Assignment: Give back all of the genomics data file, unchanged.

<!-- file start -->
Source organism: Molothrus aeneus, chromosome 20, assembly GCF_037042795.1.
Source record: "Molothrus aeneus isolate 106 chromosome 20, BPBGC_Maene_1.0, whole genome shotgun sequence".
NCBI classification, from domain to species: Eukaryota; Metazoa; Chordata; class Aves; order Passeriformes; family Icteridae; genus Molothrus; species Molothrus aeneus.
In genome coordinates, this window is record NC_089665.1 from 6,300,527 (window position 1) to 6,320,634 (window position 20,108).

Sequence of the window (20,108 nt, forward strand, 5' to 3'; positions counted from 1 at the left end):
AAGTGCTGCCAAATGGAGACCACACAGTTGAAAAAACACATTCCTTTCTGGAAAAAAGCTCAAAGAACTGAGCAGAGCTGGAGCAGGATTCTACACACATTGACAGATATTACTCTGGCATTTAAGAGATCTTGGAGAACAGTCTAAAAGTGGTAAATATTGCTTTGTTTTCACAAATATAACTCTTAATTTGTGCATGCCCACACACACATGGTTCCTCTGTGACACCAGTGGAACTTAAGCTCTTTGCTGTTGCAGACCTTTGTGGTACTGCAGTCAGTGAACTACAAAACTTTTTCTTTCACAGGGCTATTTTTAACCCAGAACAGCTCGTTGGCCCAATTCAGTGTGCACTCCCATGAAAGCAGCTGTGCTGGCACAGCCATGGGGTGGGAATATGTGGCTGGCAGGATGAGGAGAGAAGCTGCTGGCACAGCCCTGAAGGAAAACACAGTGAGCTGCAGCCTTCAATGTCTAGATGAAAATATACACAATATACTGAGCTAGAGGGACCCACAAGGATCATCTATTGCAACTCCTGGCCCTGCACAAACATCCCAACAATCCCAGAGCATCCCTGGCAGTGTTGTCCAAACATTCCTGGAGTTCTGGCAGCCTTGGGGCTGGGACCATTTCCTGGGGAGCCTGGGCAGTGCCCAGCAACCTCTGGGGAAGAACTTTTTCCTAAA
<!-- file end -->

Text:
Source organism: Molothrus aeneus, chromosome 20, assembly GCF_037042795.1.
Source record: "Molothrus aeneus isolate 106 chromosome 20, BPBGC_Maene_1.0, whole genome shotgun sequence".
NCBI classification, from domain to species: Eukaryota; Metazoa; Chordata; class Aves; order Passeriformes; family Icteridae; genus Molothrus; species Molothrus aeneus.
In genome coordinates, this window is record NC_089665.1 from 6,300,527 (window position 1) to 6,320,634 (window position 20,108).

Sequence of the window (20,108 nt, forward strand, 5' to 3'; positions counted from 1 at the left end):
AAGTGCTGCCAAATGGAGACCACACAGTTGAAAAAACACATTCCTTTCTGGAAAAAAGCTCAAAGAACTGAGCAGAGCTGGAGCAGGATTCTACACACATTGACAGATATTACTCTGGCATTTAAGAGATCTTGGAGAACAGTCTAAAAGTGGTAAATATTGCTTTGTTTTCACAAATATAACTCTTAATTTGTGCATGCCCACACACACATGGTTCCTCTGTGACACCAGTGGAACTTAAGCTCTTTGCTGTTGCAGACCTTTGTGGTACTGCAGTCAGTGAACTACAAAACTTTTTCTTTCACAGGGCTATTTTTAACCCAGAACAGCTCGTTGGCCCAATTCAGTGTGCACTCCCATGAAAGCAGCTGTGCTGGCACAGCCATGGGGTGGGAATATGTGGCTGGCAGGATGAGGAGAGAAGCTGCTGGCACAGCCCTGAAGGAAAACACAGTGAGCTGCAGCCTTCAATGTCTAGATGAAAATATACACAATATACTGAGCTAGAGGGACCCACAAGGATCATCTATTGCAACTCCTGGCCCTGCACAAACATCCCAACAATCCCAGAGCATCCCTGGCAGTGTTGTCCAAACATTCCTGGAGTTCTGGCAGCCTTGGGGCTGGGACCATTTCCTGGGGAGCCTGGGCAGTGCCCAGCAACCTCTGGGGAAGAACTTTTTCCTAAA